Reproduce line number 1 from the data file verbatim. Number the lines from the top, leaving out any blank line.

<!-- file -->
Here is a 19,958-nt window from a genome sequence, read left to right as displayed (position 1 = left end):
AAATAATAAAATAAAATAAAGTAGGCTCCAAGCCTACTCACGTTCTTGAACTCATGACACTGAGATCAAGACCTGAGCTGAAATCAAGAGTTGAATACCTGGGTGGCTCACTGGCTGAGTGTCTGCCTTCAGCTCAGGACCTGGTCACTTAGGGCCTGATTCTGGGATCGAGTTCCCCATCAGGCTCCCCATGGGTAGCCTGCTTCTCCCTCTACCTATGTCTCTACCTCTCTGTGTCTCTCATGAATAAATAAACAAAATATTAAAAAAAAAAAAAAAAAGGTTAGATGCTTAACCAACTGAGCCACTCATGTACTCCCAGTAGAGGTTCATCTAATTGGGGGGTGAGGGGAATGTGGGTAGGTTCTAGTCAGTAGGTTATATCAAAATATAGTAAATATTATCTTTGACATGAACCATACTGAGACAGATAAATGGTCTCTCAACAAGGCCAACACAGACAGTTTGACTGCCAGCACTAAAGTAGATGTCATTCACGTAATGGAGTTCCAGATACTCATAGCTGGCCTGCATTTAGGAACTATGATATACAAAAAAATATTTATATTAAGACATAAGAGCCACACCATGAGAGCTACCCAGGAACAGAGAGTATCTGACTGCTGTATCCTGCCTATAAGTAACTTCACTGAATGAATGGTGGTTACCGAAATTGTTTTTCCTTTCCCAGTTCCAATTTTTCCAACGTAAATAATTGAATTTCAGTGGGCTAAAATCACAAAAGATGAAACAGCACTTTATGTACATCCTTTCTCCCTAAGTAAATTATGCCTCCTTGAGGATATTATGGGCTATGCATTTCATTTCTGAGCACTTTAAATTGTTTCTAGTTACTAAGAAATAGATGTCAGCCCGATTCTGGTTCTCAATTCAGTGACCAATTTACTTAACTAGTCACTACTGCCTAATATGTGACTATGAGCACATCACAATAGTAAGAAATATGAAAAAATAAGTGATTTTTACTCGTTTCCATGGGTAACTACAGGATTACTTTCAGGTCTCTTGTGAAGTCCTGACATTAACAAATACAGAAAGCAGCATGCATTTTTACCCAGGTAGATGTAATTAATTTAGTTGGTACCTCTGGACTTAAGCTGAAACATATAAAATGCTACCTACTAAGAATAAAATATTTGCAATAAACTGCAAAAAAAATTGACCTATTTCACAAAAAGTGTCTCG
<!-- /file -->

Here is a 19,958-nt window from a genome sequence, read left to right as displayed (position 1 = left end):